Animation Desk - Sketching and Animating for Instruction and Assessment

Disclosure: Kdan Mobile is an advertiser on FreeTech4Teachers.com. This post was written by me, Richard Byrne.

Kdan Mobile makes a suite of useful mobile and desktop products for teachers and students. I’ve used two of them, Animation Desk and NoteLedge fairly extensively. You can use both of them for free or upgrade to unlock more features (the paid versions are on-sale right now).
Using Animation Desk for Instruction
Displaying simple animated GIFs or short animated videos played on a loop can be a good way to display the steps of solving a math problem. I've also seen animated GIFs used to illustrate parts of speech. And my friends who teach physics like to use animated GIFs to illustrate key physics concepts. Those are just a few of the ways that you could use animated GIFs and animated videos in your classroom.

Kdan Mobile makes a great application for creating GIFs and short animated videos. That application is called Animation Desk. It has been around for years (I first wrote about it in 2013) and continues to get better every year. It’s available to download as an iPad app (that’s where I first used it), as an Android app, and as a Windows desktop app (that’s my favorite way to use it today).

To create an animation with Animation Desk simply open the app and start a new sequence of frames in which you draw. You can pick from a variety of drawing tools including pens, pencils, and paint brushes. As you would expect, you can draw or paint in any color of your choosing. The default background for each drawing frame is white, but you can change the background to another color if you want to. An “onion skinning” feature makes it easy to draw on one frame then continue it on another without missing a beat.

Those who just want to create animated GIFs can do so with Animation Desk. To do that simply hit the play button in the Animation Desk editor when you’ve finished drawing each frame of your sequence. If the sequence playback is too fast or too slow you can adjust it. Once you’re happy with the speed at which your animation plays you can export it as a GIF.

Those who want to create animated, narrated videos can also do that with Animation Desk. In fact, Animation Desk lets you record your own narration to go along with your animations. You can also import audio to accompany your animations. Just like when making an animated GIF in Animation Desk, when you make a video you can preview it and adjust the playback speed before exporting your work as an MP4 video file.

Take a look at this short video to see some of the possibilities for creating animations with Animation Desk.

Using NoteLedge for Assessment
Those of you who subscribe to my weekly newsletter may recall an issue from earlier this summer in which I wrote about having students make animations as a way to demonstrate their understanding of energy transfer. I was turned onto the idea of using simple animations many years ago when I read Dan Roam's Back of the Napkin and Unfolding the Napkin books. These books make the point that if you truly understand a concept, you can illustrate it with simple drawings on the back of a napkin or other blank canvas. On that note, Kdan Mobile offers a great sketching app for students. That app is called NoteLedge and it’s available as an Android app, as an iPad app, as a Mac app, and as a Windows app.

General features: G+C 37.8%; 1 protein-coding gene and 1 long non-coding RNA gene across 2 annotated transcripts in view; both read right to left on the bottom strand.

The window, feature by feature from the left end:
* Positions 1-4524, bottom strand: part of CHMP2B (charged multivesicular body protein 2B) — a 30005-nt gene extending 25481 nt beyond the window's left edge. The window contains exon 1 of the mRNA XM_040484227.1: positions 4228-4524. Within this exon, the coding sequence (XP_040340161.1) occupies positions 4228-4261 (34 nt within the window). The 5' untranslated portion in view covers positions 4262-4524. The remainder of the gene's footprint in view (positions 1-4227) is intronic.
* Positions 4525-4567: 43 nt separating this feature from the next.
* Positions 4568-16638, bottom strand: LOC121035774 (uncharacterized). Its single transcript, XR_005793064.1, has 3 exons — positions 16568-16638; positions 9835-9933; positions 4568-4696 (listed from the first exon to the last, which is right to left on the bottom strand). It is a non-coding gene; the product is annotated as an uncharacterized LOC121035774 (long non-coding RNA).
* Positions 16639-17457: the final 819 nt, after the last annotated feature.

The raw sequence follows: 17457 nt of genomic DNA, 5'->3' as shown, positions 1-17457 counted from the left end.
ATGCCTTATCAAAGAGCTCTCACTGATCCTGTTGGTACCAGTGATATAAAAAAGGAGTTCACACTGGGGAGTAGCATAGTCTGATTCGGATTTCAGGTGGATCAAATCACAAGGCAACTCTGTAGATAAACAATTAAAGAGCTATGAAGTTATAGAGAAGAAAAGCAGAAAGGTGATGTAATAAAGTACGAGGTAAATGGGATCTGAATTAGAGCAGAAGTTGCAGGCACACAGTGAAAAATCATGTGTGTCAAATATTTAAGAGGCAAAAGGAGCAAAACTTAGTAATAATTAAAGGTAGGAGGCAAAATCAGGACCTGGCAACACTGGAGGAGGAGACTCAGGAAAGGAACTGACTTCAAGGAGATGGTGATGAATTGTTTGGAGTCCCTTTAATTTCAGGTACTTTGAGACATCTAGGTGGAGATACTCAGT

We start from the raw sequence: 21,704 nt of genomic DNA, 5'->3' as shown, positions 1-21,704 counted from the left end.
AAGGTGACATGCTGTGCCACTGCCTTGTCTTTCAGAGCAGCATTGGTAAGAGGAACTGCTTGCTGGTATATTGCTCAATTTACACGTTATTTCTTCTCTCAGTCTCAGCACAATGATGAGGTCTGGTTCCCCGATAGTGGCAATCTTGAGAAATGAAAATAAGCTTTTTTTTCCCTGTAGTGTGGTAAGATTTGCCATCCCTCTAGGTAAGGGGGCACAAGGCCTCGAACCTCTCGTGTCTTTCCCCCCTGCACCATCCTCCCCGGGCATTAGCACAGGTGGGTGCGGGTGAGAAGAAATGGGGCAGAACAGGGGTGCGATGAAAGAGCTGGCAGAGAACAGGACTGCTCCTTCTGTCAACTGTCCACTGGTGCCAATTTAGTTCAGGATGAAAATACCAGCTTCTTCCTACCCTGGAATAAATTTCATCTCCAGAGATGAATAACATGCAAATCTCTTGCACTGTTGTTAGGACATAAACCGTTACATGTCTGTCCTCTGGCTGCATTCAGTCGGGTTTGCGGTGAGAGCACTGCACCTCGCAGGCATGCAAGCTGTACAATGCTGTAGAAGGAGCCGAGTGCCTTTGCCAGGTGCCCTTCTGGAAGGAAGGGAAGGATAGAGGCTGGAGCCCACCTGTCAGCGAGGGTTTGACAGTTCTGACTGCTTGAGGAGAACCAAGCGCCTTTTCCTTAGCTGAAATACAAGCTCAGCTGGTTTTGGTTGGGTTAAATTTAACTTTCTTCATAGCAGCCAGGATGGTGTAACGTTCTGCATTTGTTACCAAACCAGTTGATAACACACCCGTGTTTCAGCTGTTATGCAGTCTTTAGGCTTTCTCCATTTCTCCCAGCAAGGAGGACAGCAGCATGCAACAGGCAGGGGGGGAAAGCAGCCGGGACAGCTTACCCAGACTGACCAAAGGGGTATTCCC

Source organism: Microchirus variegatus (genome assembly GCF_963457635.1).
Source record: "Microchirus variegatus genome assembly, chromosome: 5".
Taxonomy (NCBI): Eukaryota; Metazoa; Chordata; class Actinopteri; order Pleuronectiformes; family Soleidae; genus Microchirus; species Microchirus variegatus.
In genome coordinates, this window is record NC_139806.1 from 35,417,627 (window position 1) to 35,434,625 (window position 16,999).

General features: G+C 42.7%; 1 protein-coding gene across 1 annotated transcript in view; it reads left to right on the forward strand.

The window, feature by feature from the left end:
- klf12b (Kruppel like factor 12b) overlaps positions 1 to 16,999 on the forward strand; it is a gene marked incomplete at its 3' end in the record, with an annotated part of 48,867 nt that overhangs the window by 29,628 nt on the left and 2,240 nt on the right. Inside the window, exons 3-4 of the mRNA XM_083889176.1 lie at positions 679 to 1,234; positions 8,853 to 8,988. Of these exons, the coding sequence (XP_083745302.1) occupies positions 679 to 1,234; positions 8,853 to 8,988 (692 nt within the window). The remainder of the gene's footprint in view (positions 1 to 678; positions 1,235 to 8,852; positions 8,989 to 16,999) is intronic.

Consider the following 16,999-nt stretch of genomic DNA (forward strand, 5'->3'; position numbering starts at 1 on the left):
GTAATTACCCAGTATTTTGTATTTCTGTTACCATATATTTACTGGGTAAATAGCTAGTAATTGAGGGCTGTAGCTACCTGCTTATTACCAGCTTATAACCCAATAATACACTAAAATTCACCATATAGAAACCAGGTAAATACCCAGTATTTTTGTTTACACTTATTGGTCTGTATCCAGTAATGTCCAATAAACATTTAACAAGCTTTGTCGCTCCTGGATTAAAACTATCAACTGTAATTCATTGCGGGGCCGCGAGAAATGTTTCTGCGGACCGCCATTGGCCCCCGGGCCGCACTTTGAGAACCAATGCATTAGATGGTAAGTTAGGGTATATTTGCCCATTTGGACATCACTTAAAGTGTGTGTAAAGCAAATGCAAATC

In NoteLedge students can create notebooks in which they can draw or sketchnote with a variety of digital pens, pencils, and brushes. In my testing I found it was a lot easier to use NoteLedge on my iPad and on my laptop than on my phone. That said, the core features are the same whether you use NoteLedge on a tablet, laptop, or phone. One of the best features of NoteLedge is the option to insert videos into the pages of your notebooks. Those videos can appear on their own pages or on the same page as your drawings. Notebooks made in NoteLedge can be exported as PDFs and can be presented as slides.

Here’s a short video overview of what’s possible with NoteLedge. I like the idea of having students create notebooks to sketch simple illustrations of things like workflows and problem-solving processes. NoteLedge could also be a good tool for students to use to create storyboards as they plan video projects. Finally, it’s just a fun tool for students who like to draw and create comics.

Everything that I’ve mentioned in this blog post can be done for free with the Animation Desk and NoteLedge apps. That said, you can do even more if you have the paid versions of the apps. For example, you’ll have access to more drawing tools, more frames, and more notebooks when you’re using the paid versions of the apps. The paid versions are on sale now (August 16th) through September 15th.

Kdan Mobile offers a few other apps that are also on sale for the next month. Those include PDF Reader, Markup, and Write-on Video. I haven’t personally used those three apps so I don’t have reviews of them right now. However, you can read about some classroom applications of those apps right here on the Kdan Mobile blog.